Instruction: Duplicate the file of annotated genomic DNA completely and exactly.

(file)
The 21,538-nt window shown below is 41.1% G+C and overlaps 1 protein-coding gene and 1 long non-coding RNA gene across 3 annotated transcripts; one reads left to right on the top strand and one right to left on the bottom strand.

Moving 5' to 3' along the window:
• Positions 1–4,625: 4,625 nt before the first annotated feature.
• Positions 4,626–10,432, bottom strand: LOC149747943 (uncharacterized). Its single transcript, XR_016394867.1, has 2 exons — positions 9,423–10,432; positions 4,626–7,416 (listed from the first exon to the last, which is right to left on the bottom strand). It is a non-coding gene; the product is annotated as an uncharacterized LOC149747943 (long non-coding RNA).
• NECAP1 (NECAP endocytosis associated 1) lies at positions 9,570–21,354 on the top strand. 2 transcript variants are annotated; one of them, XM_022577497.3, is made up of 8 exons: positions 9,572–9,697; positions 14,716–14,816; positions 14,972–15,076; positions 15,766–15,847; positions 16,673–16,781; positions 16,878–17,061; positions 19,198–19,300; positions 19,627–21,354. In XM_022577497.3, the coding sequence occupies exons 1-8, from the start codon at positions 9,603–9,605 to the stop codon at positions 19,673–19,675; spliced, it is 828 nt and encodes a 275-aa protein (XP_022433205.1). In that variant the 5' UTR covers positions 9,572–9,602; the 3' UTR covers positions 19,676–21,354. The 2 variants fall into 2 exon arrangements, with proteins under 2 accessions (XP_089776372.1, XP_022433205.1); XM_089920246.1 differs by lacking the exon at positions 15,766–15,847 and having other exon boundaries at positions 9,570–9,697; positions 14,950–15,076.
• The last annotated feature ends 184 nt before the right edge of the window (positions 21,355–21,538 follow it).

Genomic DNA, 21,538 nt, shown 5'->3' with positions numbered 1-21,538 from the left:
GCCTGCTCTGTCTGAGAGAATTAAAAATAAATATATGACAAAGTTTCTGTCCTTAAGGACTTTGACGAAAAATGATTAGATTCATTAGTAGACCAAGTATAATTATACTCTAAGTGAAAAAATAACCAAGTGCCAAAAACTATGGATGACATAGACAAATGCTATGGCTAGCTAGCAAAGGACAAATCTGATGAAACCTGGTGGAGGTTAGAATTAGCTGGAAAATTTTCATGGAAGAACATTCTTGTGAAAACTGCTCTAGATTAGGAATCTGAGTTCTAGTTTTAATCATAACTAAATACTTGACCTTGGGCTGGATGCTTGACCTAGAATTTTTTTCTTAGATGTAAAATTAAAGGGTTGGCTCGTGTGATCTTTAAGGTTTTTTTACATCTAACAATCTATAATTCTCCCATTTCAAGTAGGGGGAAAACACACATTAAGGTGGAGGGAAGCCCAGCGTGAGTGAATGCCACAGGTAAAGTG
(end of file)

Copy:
The 21,538-nt window shown below is 41.1% G+C and overlaps 1 protein-coding gene and 1 long non-coding RNA gene across 3 annotated transcripts; one reads left to right on the top strand and one right to left on the bottom strand.

Moving 5' to 3' along the window:
• Positions 1–4,625: 4,625 nt before the first annotated feature.
• Positions 4,626–10,432, bottom strand: LOC149747943 (uncharacterized). Its single transcript, XR_016394867.1, has 2 exons — positions 9,423–10,432; positions 4,626–7,416 (listed from the first exon to the last, which is right to left on the bottom strand). It is a non-coding gene; the product is annotated as an uncharacterized LOC149747943 (long non-coding RNA).
• NECAP1 (NECAP endocytosis associated 1) lies at positions 9,570–21,354 on the top strand. 2 transcript variants are annotated; one of them, XM_022577497.3, is made up of 8 exons: positions 9,572–9,697; positions 14,716–14,816; positions 14,972–15,076; positions 15,766–15,847; positions 16,673–16,781; positions 16,878–17,061; positions 19,198–19,300; positions 19,627–21,354. In XM_022577497.3, the coding sequence occupies exons 1-8, from the start codon at positions 9,603–9,605 to the stop codon at positions 19,673–19,675; spliced, it is 828 nt and encodes a 275-aa protein (XP_022433205.1). In that variant the 5' UTR covers positions 9,572–9,602; the 3' UTR covers positions 19,676–21,354. The 2 variants fall into 2 exon arrangements, with proteins under 2 accessions (XP_089776372.1, XP_022433205.1); XM_089920246.1 differs by lacking the exon at positions 15,766–15,847 and having other exon boundaries at positions 9,570–9,697; positions 14,950–15,076.
• The last annotated feature ends 184 nt before the right edge of the window (positions 21,355–21,538 follow it).

Genomic DNA, 21,538 nt, shown 5'->3' with positions numbered 1-21,538 from the left:
GCCTGCTCTGTCTGAGAGAATTAAAAATAAATATATGACAAAGTTTCTGTCCTTAAGGACTTTGACGAAAAATGATTAGATTCATTAGTAGACCAAGTATAATTATACTCTAAGTGAAAAAATAACCAAGTGCCAAAAACTATGGATGACATAGACAAATGCTATGGCTAGCTAGCAAAGGACAAATCTGATGAAACCTGGTGGAGGTTAGAATTAGCTGGAAAATTTTCATGGAAGAACATTCTTGTGAAAACTGCTCTAGATTAGGAATCTGAGTTCTAGTTTTAATCATAACTAAATACTTGACCTTGGGCTGGATGCTTGACCTAGAATTTTTTTCTTAGATGTAAAATTAAAGGGTTGGCTCGTGTGATCTTTAAGGTTTTTTTACATCTAACAATCTATAATTCTCCCATTTCAAGTAGGGGGAAAACACACATTAAGGTGGAGGGAAGCCCAGCGTGAGTGAATGCCACAGGTAAAGTG